Information that could be retrieved from sources within the company ranges from current market share, such as for a specific product or group of products, to the present production inventory. Below this general level, more detailed information relating to aspects such as internally generated forecast reports and production schedules could also be retrieved. Residing below that level of information is further retrievable data concerning current inventory and order status of components and raw materials utilized in the manufacturing process. This data can be subsequently grouped according to predicted materials needed to fulfill the forecasted demand for either a specific component, product or range of products. Beyond the above examples, which are provided for illustrative purposes, virtually any other type of external or internal source of data could be utilized if it provides access to relevant or useful information.
 After retrieval of all the desired information from the various external and internal sources, the data relating to the different levels of production and sales must then be integrated and analyzed. By integration of these different levels of data, a complete analysis concerning all aspects of the business can be accomplished. Examples of different levels of data that is eventually integrated include information relating to OEM product sales and projections, information concerning the inventory and sales of an individual product or component, and the current inventory and order status of raw materials used in the manufacturing process.
 Integration of the above data can be accomplished by various means. One such means could simply entail the combining of two data sets. A second means of integration could be accomplished by simply subtracting one data set from another. Alternatively, if subsets of data need to be manipulated, a pro rate adjustment can be performed. Beyond the above examples provided for illustrative purposes, other heuristics methods could be developed and utilized.
 Once all the information is integrated and analyzed, a user can then access the centralized server and generate a report tailored to his or her needs. Unlike some systems which require specialized hardware, the tracking and forecasting system of the present invention allows access and interaction with the system through means such as a standard web browsing program, such as Microsoft Internet Explorer or other equivalent software. By relying on such a common interface, devices ranging from dedicated workstations, the more typical PC, or even a PDA can be used to access and retrieve tracking and forecasting data. Accordingly, minimum expense is associated with the system, as it often can be implemented using equipment already in a company's possession.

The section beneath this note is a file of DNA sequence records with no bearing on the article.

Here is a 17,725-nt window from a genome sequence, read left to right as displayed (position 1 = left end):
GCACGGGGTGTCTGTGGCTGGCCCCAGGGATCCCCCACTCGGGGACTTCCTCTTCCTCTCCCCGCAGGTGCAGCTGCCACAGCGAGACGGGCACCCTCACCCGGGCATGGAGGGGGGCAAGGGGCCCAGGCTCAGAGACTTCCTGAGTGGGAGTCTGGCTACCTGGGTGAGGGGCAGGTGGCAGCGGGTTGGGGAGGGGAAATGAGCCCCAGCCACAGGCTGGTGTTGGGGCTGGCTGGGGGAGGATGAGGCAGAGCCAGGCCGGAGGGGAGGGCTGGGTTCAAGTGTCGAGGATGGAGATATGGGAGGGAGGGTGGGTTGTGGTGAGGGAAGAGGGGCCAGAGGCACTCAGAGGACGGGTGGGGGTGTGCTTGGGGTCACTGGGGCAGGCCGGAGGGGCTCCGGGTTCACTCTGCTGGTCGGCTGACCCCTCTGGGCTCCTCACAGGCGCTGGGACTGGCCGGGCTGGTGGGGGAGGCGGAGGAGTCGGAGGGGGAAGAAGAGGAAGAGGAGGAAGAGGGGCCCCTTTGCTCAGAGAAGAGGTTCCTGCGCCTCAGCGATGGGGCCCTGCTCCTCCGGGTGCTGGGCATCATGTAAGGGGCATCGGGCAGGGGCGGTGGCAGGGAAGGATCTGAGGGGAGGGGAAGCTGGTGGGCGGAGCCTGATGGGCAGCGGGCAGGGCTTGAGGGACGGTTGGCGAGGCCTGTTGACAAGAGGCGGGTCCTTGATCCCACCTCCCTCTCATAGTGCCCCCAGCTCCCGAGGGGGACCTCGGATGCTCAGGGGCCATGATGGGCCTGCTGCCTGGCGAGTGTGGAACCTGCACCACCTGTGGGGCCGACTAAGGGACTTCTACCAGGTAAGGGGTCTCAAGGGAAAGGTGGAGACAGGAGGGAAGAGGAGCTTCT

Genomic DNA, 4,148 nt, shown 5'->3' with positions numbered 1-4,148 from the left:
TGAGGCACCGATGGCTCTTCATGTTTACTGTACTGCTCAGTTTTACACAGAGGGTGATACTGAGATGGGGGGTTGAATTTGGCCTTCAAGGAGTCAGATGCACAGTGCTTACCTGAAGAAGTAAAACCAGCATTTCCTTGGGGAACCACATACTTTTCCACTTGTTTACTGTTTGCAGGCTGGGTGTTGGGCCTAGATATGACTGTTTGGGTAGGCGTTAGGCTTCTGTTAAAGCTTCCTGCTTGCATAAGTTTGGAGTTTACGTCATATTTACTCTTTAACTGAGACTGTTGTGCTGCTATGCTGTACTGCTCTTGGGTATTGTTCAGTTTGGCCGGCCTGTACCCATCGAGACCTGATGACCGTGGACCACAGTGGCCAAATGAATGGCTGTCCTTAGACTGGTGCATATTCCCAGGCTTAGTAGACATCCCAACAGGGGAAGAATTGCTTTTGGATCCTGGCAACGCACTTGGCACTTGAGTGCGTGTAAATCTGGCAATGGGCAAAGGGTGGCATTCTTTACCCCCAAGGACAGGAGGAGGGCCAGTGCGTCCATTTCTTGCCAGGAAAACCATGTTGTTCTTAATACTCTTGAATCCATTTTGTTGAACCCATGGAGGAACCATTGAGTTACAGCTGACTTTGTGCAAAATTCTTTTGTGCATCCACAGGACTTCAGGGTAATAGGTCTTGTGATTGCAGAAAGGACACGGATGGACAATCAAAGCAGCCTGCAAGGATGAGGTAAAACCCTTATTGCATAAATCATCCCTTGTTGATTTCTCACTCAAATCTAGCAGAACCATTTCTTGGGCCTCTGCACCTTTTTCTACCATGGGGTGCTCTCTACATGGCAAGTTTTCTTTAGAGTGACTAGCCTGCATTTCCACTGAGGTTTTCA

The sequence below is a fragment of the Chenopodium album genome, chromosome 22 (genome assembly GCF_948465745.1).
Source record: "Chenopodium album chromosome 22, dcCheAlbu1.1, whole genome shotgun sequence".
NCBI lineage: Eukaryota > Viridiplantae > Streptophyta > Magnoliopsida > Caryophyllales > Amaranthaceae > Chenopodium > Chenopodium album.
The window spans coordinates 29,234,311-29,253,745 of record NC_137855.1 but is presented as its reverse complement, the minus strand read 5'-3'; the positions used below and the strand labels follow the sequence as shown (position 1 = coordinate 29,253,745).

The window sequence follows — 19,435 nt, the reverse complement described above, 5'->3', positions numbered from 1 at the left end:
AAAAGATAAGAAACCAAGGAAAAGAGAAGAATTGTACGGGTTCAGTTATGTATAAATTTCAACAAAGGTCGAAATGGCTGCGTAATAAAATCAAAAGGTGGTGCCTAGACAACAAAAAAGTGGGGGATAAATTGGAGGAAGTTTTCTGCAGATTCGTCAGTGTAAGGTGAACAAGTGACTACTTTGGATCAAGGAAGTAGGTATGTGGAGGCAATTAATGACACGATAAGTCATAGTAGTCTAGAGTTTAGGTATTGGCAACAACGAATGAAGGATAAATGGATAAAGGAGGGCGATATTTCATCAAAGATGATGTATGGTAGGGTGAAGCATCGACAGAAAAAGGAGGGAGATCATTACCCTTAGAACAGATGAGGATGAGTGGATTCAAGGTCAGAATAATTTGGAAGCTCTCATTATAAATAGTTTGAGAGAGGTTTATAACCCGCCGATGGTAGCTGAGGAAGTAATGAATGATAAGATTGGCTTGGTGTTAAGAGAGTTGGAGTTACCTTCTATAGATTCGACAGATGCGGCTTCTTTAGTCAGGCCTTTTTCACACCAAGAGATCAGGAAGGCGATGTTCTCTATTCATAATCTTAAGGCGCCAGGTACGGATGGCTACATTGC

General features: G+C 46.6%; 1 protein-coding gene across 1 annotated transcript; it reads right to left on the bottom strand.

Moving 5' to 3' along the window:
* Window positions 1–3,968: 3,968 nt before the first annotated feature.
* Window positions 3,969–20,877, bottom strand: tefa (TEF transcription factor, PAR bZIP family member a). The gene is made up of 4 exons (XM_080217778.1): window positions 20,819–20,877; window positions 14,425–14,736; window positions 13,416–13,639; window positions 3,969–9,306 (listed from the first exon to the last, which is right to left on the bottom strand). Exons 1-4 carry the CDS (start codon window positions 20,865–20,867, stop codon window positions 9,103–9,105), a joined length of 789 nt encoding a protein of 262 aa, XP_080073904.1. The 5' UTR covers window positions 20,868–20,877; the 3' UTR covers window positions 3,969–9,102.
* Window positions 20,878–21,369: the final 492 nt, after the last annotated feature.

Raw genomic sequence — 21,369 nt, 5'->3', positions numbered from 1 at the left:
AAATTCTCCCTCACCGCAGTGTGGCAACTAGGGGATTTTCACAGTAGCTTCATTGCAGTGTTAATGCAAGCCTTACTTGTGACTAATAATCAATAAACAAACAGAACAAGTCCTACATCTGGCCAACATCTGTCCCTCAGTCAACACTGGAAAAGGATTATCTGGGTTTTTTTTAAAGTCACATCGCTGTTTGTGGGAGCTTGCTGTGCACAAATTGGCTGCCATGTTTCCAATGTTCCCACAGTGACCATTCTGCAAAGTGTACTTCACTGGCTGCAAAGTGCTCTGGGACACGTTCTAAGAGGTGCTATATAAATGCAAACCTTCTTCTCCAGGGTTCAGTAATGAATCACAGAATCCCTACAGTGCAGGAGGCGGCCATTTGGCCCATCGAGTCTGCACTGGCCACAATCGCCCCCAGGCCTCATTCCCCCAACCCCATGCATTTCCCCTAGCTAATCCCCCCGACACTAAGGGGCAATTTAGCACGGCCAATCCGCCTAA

Due to the flexibility of the system, and the large amount of information entered into it relating to virtually all business aspects of the manufacturer, a wide range of reports is readily available to a user. FIG. 3 lists, in a hierarchical structure, examples of some of the types of reports that can be generated. Forecasting reports can be tailored to predict future sales, production requirements and necessary inventory. Further, the scope of these predictions can be adjusted to varying levels of detail. This allows for predictions relating to a class or range of products, or if greater detail is desired, only to one specific product, component or raw material. Additionally, this prediction data can be further broken down based on qualifiers. Several examples include qualifiers relating to a unit of time, or a specific customer, part, product line or manufacturing plant. Consequently, very specific and detailed forecasts can be now generated, such as an expected amount of raw material required per customer per plant per month.
 Additional report examples include accounting reports, which could be concerned with issues such as fiscal sales or material and labor costs. Other examples include performance reports and market analysis reports, which will discussed below.
 Another advantage of the present invention is how it integrates data from different levels and then provides the ability for a user to manipulate a report “on the fly” so as to provide greater detail. This ability to “drill” down from one level of detail to the next can lead to the observation of characteristics, such as performances, trends and discrepancies within the data, which otherwise might go unnoticed. For example, an executive may notice nothing unusual upon looking at tracking and forecasting data concerning their total product line. However, upon “drilling” down through a specific product line, such as that illustrated in FIG. 4 for an automobile axle, he or she may notice discrepancies concerning the number of manufactured axles or their production schedule.